Google Container Engine: Ready to rock 'n' roll

Embracing and extending open-source shenanigans?

Google Container Engine is finally out of beta. The search-engine-cum-advertising-broker is also all about that containerization.

But is Google's use of open-source projects such as Docker and Kubernetes entirely unselfish? Or will proprietary Google "enhancements" lock you in?

In IT Blogwatch, bloggers float away, dreaming of simple devops.

curated these bloggy bits for your entertainment.

Frederic Lardinois fries up the tasty bites of news for our breakfast:

Google’s Container Engine, its service for running and managing Docker containers on its cloud now out of beta. ... Google now considers it ready for production use and backs it with a 99.5 percent uptime SLA.

[It] allows developers to set up a managed cluster for their container deployments with just a few clicks. ... Developers who want to use the service need to set up their clusters and declare their container’s requirements. ... Google’s service will [then] monitor the cluster.

Developers can scale their cluster as needed. The system also allows for hybrid deployments using the Google Cloud VPN.  MORE

And Jaikumar Vijayan explains more further, also:

Google announced Container Engine last year as a cluster management and orchestration tool for Docker containers. It's been available on a beta basis...for the past several months. 

One of the most touted benefits of container technology is that it boosts application portability and delivery. Containers developed in one environment can run equally well in another [so] developers do not have to worry about the underlying infrastructure when developing.

Google's Container based on [its] open-source Kubernetes orchestration technology. [It] supports what Google describes as a declarative management feature. ... Using a simple JSON (JavaScript Object Notation) configuration file, developers can declare their container requirements, such as the amount of CPU or memory.  MORE

From the horse's mouth, it's Google's Craig Mcluckie:

While containers make packaging apps easier, a powerful cluster manager and orchestration system is necessary to bring your workloads to production. [It] also makes application management easier.

Many applications take advantage of multiple containers; for example, a web application might have separate containers for the webserver, cache, and database. ... Most customers live in a multi-cloud world, using both on-premises and public cloud infrastructures to host their’ll be able to move workloads, or take advantage of multiple cloud providers...whether you use on-premises, hybrid, or public cloud infrastructure.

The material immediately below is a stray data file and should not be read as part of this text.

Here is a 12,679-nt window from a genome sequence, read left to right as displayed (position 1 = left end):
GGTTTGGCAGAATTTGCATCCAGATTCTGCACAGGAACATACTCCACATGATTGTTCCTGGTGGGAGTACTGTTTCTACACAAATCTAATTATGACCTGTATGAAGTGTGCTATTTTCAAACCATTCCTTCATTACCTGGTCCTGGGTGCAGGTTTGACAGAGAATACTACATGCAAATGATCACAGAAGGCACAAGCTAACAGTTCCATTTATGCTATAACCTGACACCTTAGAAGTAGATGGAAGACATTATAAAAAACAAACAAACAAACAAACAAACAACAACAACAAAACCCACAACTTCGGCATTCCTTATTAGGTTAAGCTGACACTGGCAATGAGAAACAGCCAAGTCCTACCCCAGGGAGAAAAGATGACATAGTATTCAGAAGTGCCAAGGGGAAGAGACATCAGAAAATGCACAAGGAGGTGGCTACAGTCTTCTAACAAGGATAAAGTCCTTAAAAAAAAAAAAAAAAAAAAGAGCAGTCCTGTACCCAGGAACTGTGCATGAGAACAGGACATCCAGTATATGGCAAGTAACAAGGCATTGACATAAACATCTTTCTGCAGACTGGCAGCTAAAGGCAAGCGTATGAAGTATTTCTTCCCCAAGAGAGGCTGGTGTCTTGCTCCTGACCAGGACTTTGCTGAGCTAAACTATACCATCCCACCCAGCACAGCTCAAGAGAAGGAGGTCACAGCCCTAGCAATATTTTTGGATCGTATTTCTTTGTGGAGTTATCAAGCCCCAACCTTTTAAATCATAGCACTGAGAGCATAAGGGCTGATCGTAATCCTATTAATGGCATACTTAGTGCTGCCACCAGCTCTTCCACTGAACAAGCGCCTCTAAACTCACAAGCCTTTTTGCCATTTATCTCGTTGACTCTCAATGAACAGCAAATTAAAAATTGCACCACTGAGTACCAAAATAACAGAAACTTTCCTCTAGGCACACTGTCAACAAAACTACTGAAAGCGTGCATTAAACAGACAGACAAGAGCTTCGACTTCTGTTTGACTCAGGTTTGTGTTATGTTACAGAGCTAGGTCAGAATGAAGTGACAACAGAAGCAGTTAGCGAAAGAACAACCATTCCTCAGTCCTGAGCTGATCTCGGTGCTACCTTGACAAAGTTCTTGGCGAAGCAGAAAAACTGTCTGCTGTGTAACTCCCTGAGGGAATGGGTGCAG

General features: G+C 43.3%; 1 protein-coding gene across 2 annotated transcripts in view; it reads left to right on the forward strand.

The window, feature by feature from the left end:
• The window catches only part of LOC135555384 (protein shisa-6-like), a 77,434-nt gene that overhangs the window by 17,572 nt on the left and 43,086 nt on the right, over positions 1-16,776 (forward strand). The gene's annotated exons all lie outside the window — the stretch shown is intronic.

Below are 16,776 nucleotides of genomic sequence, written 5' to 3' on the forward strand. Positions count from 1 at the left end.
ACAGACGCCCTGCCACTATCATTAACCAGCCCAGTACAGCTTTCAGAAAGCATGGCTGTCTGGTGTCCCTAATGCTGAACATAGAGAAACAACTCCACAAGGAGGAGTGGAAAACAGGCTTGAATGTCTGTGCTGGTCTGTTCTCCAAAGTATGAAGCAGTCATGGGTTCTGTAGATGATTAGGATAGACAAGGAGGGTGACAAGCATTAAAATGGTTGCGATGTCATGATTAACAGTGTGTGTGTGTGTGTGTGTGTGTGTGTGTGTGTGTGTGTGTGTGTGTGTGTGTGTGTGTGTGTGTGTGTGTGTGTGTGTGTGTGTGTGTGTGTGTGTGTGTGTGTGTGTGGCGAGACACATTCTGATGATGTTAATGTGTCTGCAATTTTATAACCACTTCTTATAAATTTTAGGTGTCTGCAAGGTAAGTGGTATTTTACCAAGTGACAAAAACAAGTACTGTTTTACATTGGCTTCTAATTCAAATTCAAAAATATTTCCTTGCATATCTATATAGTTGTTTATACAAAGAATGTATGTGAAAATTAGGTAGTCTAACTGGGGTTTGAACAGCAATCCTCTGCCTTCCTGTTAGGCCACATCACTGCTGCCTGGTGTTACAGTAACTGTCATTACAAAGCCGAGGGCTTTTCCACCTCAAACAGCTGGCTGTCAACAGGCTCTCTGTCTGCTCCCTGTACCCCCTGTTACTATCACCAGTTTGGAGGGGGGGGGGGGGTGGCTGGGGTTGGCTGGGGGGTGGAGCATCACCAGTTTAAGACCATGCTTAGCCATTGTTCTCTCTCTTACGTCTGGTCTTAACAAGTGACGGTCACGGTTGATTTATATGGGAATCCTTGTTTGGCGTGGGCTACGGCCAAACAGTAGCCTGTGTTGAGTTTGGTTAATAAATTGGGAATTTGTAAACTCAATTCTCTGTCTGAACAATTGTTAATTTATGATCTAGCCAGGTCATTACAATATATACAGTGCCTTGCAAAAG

Everything at Google, from Search to Gmail, is packaged and run in a Linux container. Each week we launch more than 2 billion container instances.  MORE

So Tom "bang-bang" Maxwell silver-hammers his keyboard: [You're fired -Ed.]

There are two open-source technologies underlying Container Engine:..Docker for automating the deployment of applications inside software containers, and the Google-built Kubernetes for making these siloed applications work together in unison even when hosted across multiple cloud hosts.

Beyond management of clusters, Container Engine also equips [you] with logging and container health checking tools, and makes it incredibly easy to scale CPU and memory up or down as an applications’ needs change. 

Siloing applications with Kubernetes into separate, virtual environments allows one to easily limit the resources any one environment gets access to, preventing an app gone haywire from hogging too much of the total available memory, for example.  MORE

Meanwhile, Scott M. Fulton III is our Vth voice, with this cloudy punnage:

Still up in the the matter of whether a preferred public platform for container deployment will emerge out of the melee that is today’s market.

Container Engine is effectively Google’s public product-ization of Kubernetes as a service. ... It builds a business model not so much around containers as around orchestration.

Cloud infrastructure platforms are, at their core, mainly a pool of virtual machines. But [Google's] ultimate goal [is] a world where...conventional VMs had ceased to exist.  MORE

You have been reading IT Blogwatch by , who curates the best bloggy bits, finest forums, and weirdest websites… so you don't have to. Catch the key commentary from around the Web every morning. Hatemail may be directed to @RiCHi or Opinions expressed may not represent those of Computerworld. Ask your doctor before reading. Your mileage may vary. E&OE.

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